And this is what he finds: He finds a young hoofer, awkward and strangely dressed, who has just arrived from far away to pursue a career in dance. This familiar stranger proclaims in song, “Gotta dance!”

There is a notion that lavish Hollywood musicals date from a simpler time. A contrived and superficially upbeat story such as Singing’ in the Rain could only appeal to simpler audiences ready to be fed on simple themes. Or so the thinking goes. But inside of Singin’ in the Rain is “Broadway Melody,” a shadowed story speaking poignantly about human longing, disappointment, love, and hope. That allegedly simple audience for the film must not have been so simple at all, because they were the same audience prepared to receive this ballet.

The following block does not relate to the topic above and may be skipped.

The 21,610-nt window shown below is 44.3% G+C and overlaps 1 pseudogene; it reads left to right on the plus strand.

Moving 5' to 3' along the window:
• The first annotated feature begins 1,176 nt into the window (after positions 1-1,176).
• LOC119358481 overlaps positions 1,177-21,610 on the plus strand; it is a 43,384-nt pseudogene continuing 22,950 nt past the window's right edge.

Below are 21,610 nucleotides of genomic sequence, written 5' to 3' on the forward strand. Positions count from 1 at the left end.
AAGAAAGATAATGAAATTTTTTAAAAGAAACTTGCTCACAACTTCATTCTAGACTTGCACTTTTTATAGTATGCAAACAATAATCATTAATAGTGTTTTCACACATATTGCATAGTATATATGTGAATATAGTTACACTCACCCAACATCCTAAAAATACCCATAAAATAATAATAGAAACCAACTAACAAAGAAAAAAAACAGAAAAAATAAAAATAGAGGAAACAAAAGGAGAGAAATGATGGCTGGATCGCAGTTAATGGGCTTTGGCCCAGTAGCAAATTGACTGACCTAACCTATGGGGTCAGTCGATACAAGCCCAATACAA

In “Broadway Melody,” Gene Kelly’s Don Lockwood also portrays the singer introducing the ballet’s story. The lyrics of the introductory song offer a clue to why we might misperceive what the audiences were seeing when they were witness to a movie like Singin’ in the Rain. That song says:

Don’t bring a frown to old Broadway
Ah, you gotta clown on Broadway
Your troubles there, they're out of style
'Cause Broadway always wears a smile

Those lyrics shock today. Your troubles are “out of style,” meaning unacceptable to others? And therefore we should not frown, but instead we are to “clown” and “always wear a smile”? This sounds to us like repression. This sounds to us like being false about what we feel. Maybe it is.

Or maybe not. There is this passage from scripture: We are to “carry one another’s burdens; in this way you will fulfill the law of Christ,” but at the same time, and just as importantly, “each person will have to carry his own load” (Galatians 6:2,5).